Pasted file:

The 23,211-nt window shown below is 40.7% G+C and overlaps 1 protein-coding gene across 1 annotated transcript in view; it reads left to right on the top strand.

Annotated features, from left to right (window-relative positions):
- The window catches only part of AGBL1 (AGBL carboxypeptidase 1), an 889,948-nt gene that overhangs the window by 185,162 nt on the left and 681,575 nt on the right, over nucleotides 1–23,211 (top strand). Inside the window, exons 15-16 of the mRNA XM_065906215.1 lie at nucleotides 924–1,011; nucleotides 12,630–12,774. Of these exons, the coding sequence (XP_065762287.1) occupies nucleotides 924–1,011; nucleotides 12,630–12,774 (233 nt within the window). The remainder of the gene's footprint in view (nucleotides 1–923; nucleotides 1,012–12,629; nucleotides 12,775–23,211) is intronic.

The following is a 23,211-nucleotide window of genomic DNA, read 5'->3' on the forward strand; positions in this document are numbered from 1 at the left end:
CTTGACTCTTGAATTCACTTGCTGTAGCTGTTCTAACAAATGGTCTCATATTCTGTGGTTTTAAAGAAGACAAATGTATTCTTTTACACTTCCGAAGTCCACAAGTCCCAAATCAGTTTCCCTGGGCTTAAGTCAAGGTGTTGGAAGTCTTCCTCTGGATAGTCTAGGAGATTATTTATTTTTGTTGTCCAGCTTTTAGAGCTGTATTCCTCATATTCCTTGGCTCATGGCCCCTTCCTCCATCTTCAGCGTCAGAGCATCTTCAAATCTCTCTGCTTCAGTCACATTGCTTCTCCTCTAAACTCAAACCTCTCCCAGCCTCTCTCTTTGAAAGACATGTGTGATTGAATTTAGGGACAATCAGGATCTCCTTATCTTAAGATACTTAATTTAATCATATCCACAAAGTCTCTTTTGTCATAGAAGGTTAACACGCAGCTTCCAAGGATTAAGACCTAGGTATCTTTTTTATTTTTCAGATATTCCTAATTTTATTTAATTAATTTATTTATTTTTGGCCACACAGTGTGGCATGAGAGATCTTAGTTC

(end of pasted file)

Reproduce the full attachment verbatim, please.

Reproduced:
The 23,211-nt window shown below is 40.7% G+C and overlaps 1 protein-coding gene across 1 annotated transcript in view; it reads left to right on the top strand.

Annotated features, from left to right (window-relative positions):
- The window catches only part of AGBL1 (AGBL carboxypeptidase 1), an 889,948-nt gene that overhangs the window by 185,162 nt on the left and 681,575 nt on the right, over nucleotides 1–23,211 (top strand). Inside the window, exons 15-16 of the mRNA XM_065906215.1 lie at nucleotides 924–1,011; nucleotides 12,630–12,774. Of these exons, the coding sequence (XP_065762287.1) occupies nucleotides 924–1,011; nucleotides 12,630–12,774 (233 nt within the window). The remainder of the gene's footprint in view (nucleotides 1–923; nucleotides 1,012–12,629; nucleotides 12,775–23,211) is intronic.

The following is a 23,211-nucleotide window of genomic DNA, read 5'->3' on the forward strand; positions in this document are numbered from 1 at the left end:
CTTGACTCTTGAATTCACTTGCTGTAGCTGTTCTAACAAATGGTCTCATATTCTGTGGTTTTAAAGAAGACAAATGTATTCTTTTACACTTCCGAAGTCCACAAGTCCCAAATCAGTTTCCCTGGGCTTAAGTCAAGGTGTTGGAAGTCTTCCTCTGGATAGTCTAGGAGATTATTTATTTTTGTTGTCCAGCTTTTAGAGCTGTATTCCTCATATTCCTTGGCTCATGGCCCCTTCCTCCATCTTCAGCGTCAGAGCATCTTCAAATCTCTCTGCTTCAGTCACATTGCTTCTCCTCTAAACTCAAACCTCTCCCAGCCTCTCTCTTTGAAAGACATGTGTGATTGAATTTAGGGACAATCAGGATCTCCTTATCTTAAGATACTTAATTTAATCATATCCACAAAGTCTCTTTTGTCATAGAAGGTTAACACGCAGCTTCCAAGGATTAAGACCTAGGTATCTTTTTTATTTTTCAGATATTCCTAATTTTATTTAATTAATTTATTTATTTTTGGCCACACAGTGTGGCATGAGAGATCTTAGTTC